What is a Probation Review Hearing in Wisconsin?

A probation review hearing is a formal process in which the court will hear testimony on what happened with your probation. If you were charged with a new crime, failed to go to treatment you were ordered to go to, or otherwise violated your probation, you can expect consequences. Those consequences can range from a slap on the wrist – more of a warning, really – to a reinstatement of your suspended sentence. That means if you were charged with a crime for which the punishment is up to a year in jail, but the judge put you on probation instead of sending you to jail, the court can say, “Well, you gave it a shot – but you violated your probation, so now you’re going to jail.”

What to Expect From a Probation Review Hearing

During your probation review hearing, the judge assigned to your case will listen to your side of the story and the state’s side of the story. At that time, he or she will decide whether to revoke your probation.

You need to know that the judge will rely heavily on your probation officer’s report. You may want to work with an attorney so you have someone in your corner during the hearing.

Related: Probation violations in Wisconsin

What Happens if You Violate Your Probation?

If you violate your probation, you could end up going to jail. The court will want to hear what caused you to violate your probation – and your circumstances will have a lot to do with the way it all works out. For example, if you missed an appointment with your probation officer because you were in a car accident on the way there (and if you can prove it), the judge will likely understand. However, if you failed to go to drug or alcohol counseling because you were high or drunk and forgot about it, the judge isn’t likely to feel very sorry for you. You should consult with your attorney about your circumstances before your probation review hearing.

Do You Need to Talk to an Attorney Before a Probation Review Hearing?

If you need to talk to a lawyer about your case before you attend a probation review hearing, we may be able to help you. Call us at 414-383-6700 for a free consultation now.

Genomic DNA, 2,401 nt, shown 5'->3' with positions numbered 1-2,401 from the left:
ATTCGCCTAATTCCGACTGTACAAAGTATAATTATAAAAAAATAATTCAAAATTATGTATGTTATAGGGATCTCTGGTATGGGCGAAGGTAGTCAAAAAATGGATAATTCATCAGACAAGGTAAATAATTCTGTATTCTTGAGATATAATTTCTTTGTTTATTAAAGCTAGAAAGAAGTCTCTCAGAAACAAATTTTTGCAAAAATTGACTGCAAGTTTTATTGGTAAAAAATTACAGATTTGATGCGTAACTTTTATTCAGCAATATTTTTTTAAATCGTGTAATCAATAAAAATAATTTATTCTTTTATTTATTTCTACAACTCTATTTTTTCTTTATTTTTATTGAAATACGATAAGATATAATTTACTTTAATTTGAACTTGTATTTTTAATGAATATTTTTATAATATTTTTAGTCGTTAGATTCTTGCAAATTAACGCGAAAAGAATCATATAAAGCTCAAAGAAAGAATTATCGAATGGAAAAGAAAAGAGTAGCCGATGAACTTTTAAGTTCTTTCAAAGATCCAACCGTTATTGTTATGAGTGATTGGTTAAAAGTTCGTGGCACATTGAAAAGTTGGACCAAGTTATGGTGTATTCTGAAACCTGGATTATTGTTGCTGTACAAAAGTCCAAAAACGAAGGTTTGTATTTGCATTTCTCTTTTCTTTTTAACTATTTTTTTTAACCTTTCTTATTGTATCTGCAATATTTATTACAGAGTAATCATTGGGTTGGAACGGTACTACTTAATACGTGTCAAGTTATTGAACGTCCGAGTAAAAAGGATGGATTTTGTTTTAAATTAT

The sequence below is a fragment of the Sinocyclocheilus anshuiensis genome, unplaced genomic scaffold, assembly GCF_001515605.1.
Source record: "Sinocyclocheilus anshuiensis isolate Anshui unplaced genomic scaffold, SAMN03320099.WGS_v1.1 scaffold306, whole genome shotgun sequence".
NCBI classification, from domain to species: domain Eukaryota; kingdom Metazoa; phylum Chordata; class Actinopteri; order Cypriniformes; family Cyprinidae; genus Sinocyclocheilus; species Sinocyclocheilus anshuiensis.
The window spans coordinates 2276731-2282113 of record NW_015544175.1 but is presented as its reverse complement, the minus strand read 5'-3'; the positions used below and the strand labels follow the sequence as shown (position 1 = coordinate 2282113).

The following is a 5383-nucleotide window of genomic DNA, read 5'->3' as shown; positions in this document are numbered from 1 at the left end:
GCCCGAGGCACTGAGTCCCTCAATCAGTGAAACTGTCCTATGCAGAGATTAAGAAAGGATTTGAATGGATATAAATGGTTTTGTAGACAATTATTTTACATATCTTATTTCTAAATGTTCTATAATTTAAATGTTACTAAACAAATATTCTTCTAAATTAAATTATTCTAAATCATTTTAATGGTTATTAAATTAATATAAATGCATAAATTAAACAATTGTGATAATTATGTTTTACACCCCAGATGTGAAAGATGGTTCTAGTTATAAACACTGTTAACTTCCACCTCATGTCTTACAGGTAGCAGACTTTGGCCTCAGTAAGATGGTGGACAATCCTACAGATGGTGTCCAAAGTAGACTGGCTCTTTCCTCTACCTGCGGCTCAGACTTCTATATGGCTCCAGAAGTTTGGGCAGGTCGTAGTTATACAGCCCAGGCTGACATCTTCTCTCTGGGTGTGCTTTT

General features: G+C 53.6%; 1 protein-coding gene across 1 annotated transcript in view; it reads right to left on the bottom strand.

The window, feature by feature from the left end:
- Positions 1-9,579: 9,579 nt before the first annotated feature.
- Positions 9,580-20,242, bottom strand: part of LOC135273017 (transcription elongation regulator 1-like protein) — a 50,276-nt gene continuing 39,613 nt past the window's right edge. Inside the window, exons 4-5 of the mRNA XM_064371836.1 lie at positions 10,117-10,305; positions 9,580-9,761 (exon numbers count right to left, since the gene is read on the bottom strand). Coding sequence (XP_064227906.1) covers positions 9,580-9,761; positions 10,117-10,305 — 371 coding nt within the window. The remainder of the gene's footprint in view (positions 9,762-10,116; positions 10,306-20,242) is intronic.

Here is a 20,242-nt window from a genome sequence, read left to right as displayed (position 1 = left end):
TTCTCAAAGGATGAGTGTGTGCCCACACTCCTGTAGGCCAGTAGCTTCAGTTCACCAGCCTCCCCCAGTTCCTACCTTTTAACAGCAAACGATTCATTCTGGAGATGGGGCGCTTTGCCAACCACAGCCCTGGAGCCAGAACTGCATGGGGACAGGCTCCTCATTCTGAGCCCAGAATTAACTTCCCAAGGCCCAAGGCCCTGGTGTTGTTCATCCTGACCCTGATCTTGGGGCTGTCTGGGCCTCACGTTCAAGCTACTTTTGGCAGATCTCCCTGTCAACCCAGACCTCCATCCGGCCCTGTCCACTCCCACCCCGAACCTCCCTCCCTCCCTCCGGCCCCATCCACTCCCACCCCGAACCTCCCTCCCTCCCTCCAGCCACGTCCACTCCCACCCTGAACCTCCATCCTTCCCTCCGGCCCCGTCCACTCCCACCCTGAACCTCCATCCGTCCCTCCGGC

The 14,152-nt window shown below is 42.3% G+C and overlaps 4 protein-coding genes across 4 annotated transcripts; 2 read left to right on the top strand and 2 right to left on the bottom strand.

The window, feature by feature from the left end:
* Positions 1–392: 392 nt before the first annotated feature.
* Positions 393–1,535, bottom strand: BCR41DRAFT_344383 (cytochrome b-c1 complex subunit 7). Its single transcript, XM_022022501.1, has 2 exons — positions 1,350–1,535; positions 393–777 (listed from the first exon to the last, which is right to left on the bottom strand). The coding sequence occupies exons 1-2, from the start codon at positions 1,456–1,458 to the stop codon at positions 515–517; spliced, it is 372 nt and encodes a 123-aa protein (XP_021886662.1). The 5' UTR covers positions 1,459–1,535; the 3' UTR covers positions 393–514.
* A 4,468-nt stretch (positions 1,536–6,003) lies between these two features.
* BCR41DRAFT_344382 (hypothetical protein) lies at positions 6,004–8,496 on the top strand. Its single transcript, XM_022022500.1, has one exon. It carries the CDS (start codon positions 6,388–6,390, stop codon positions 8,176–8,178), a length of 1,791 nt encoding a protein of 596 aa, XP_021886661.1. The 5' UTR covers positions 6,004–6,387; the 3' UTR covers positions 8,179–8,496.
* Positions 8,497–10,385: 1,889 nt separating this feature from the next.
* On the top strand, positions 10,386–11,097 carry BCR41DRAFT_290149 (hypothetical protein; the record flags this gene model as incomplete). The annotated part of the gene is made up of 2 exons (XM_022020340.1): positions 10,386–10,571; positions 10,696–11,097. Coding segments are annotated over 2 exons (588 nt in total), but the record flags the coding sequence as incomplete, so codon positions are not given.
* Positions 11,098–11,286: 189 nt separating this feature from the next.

Attorney Carlos Gamino

By |2020-03-20T10:02:38-05:00March 31st, 2020|Criminal Law|Comments Off on What is a Probation Review Hearing in Wisconsin?

What to Do if a Capias is Issued for You

What if You Have a Capias Issued - Carlos Gamino

By Carlos Gamino

If you have a capias issued against you, it’s a serious matter – and you may need to talk to an attorney as soon as possible. A capias is essentially the same thing as a warrant; it’s a court order that allows police to arrest you so that you’ll show up for a scheduled court appearance.

What to Do if a Capias is Issued in Your Case

When a judge issues a capias, which commonly happens when you’ve failed to show up for a court date, it’s serious. That’s because police will come arrest you and put you in jail so that the court knows where you are when your court date rolls around – and you won’t miss court, because the police will take you there.

A judge can issue a capias warrant after any type of charge (even a speeding ticket) if you fail to show up in court. It’s commonly called a “bench warrant,” both in Wisconsin and in other states. A judge can issue one of these warrants at any point during a case. That means even if you’ve made it to every other court appearance, if you miss one, the court can issue this type of warrant.

Any officer who finds you is required to arrest you and take you to jail. You’ll be held in jail until you can meet with the judge.

Should You Turn Yourself in Over a Capias Warrant?

Many people will tell you that you should turn yourself in if a capias has been issued against you. That’s because if police find you on their own, it doesn’t matter where you are or what you’re doing; they’ll haul you into jail. It’s not unheard of for police to arrest someone from a child’s birthday party, a romantic dinner with someone special, or from work or school.

Do You Need to Talk to a Lawyer About a Capias Issued for You?

You may want to talk to an attorney before you do anything related to a capias a judge has issued for you. Call us at 414-383-6700 now, or contact us online, to find out what the best course of action is for your case. We may be able to help.

Carlos Gamino

By |2020-02-16T12:46:35-06:00March 25th, 2020|Criminal Law|Comments Off on What to Do if a Capias is Issued for You

New Public Charge Rule

By Attorney Carlos Gamino

New Public Charge Rule - Carlos Gamino

The Department of Homeland Security’s new Public Charge Rule may have an impact on your green card eligibility or your citizenship application. It’s most likely going to decrease the number of people who are eligible for green cards – so here’s what you need to know.

2020 Changes to the Public Charge Rule

The Public Charge Rule is officially being implemented after several lengthy court battles. (The U.S. Supreme Court stayed the final injunction on it in March 2020.)

A “public charge” is a person who receives certain types of public benefits. If USCIS feels that a person is likely to become a public charge, which means that person would (or did) use certain benefits for more than 12 months out of any 36-month period, it can reject a green card application or a citizenship application.

Under the previous rule, USCIS would look at an applicant’s Affidavit of Support and make a determination – but now, it can use other factors to weigh its decision. These are the factors an individual USCIS officer can look at to make an independent decision (and all officers may have different criteria):

  • Age
  • Health
  • Family status
  • Education and skills
  • Assets, resources and financial status
  • Expected period of admission

What Public Benefits Count Against the Public Charge Rule?